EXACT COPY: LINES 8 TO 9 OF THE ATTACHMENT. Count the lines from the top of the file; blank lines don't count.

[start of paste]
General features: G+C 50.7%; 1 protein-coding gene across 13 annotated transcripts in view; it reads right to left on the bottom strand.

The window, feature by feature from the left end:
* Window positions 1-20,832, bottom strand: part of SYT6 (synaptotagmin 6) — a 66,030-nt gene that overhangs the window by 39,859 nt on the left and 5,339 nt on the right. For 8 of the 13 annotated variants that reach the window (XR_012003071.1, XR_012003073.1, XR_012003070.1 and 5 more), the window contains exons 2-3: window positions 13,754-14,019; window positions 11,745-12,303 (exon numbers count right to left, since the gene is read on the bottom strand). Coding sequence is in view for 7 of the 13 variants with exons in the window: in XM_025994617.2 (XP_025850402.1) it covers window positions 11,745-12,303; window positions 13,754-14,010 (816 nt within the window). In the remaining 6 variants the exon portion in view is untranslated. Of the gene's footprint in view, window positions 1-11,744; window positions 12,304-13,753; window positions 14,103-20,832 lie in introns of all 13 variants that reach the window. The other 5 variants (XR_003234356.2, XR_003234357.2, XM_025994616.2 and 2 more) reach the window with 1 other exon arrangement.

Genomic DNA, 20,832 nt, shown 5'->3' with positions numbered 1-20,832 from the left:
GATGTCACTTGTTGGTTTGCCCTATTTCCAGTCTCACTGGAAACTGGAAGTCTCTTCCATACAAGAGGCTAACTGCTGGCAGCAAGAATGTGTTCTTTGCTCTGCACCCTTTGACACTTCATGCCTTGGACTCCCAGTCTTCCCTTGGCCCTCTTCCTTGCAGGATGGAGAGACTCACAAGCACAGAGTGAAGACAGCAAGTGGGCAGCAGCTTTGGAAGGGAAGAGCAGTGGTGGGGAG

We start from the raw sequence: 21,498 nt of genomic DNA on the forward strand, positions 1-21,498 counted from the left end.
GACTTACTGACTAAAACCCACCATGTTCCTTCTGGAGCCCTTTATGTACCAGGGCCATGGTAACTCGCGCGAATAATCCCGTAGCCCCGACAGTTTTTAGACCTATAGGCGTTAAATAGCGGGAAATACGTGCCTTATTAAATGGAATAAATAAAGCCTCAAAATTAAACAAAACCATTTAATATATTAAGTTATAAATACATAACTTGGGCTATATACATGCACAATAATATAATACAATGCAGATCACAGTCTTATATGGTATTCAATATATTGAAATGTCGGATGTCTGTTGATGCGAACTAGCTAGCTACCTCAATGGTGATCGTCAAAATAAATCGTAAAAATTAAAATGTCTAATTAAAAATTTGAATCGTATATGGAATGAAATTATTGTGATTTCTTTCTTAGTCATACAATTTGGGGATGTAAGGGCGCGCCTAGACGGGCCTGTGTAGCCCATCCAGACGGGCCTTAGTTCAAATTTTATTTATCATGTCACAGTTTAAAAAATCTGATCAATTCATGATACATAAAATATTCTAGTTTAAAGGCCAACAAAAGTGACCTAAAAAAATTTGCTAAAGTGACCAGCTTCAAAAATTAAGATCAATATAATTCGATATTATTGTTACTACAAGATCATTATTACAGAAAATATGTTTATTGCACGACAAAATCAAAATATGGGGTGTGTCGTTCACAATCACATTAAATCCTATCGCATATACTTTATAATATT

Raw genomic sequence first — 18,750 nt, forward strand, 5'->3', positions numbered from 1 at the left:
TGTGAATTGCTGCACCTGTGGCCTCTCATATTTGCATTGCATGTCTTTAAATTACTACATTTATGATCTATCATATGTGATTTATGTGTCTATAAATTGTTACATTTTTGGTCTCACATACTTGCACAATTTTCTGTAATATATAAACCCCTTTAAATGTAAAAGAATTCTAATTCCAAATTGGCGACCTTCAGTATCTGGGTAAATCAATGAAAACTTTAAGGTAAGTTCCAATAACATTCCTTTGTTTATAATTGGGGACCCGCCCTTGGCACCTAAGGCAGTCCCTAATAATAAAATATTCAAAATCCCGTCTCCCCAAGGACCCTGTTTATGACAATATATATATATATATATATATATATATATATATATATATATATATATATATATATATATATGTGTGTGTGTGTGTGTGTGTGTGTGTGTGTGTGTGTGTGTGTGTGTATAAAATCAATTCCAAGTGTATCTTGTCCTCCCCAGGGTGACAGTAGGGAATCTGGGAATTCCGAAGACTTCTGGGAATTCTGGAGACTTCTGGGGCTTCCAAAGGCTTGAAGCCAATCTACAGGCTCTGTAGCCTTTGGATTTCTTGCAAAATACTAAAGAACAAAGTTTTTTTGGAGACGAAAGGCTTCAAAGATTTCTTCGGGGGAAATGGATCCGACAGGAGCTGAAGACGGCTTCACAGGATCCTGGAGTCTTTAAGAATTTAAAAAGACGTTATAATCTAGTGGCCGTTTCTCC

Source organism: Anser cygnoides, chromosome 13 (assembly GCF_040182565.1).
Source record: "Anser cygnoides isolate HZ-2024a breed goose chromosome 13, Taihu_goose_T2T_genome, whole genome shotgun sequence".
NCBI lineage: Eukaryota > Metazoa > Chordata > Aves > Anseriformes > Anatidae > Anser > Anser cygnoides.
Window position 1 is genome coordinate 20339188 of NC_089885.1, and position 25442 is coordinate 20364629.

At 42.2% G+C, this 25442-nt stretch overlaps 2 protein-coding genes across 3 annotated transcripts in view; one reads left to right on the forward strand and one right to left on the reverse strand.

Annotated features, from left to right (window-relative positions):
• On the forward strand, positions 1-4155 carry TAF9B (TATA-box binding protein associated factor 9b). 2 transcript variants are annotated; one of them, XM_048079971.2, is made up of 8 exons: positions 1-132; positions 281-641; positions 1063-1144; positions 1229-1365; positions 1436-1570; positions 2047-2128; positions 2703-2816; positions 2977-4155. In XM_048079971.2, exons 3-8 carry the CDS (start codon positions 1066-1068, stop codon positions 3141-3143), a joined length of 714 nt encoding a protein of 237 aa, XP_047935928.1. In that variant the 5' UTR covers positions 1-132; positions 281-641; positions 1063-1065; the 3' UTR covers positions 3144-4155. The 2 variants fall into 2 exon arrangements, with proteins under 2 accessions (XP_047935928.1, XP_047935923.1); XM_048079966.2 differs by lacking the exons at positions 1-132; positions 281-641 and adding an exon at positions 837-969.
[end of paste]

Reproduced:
Raw genomic sequence first — 18,750 nt, forward strand, 5'->3', positions numbered from 1 at the left:
TGTGAATTGCTGCACCTGTGGCCTCTCATATTTGCATTGCATGTCTTTAAATTACTACATTTATGATCTATCATATGTGATTTATGTGTCTATAAATTGTTACATTTTTGGTCTCACATACTTGCACAATTTTCTGTAATATATAAACCCCTTTAAATGTAAAAGAATTCTAATTCCAAATTGGCGACCTTCAGTATCTGGGTAAATCAATGAAAACTTTAAGGTAAGTTCCAATAACATTCCTTTGTTTATAATTGGGGACCCGCCCTTGGCACCTAAGGCAGTCCCTAATAATAAAATATTCAAAATCCCGTCTCCCCAAGGACCCTGTTTATGACAATATATATATATATATATATATATATATATATATATATATATATATATATATATATATATATGTGTGTGTGTGTGTGTGTGTGTGTGTGTGTGTGTGTGTGTGTGTGTATAAAATCAATTCCAAGTGTATCTTGTCCTCCCCAGGGTGACAGTAGGGAATCTGGGAATTCCGAAGACTTCTGGGAATTCTGGAGACTTCTGGGGCTTCCAAAGGCTTGAAGCCAATCTACAGGCTCTGTAGCCTTTGGATTTCTTGCAAAATACTAAAGAACAAAGTTTTTTTGGAGACGAAAGGCTTCAAAGATTTCTTCGGGGGAAATGGATCCGACAGGAGCTGAAGACGGCTTCACAGGATCCTGGAGTCTTTAAGAATTTAAAAAGACGTTATAATCTAGTGGCCGTTTCTCC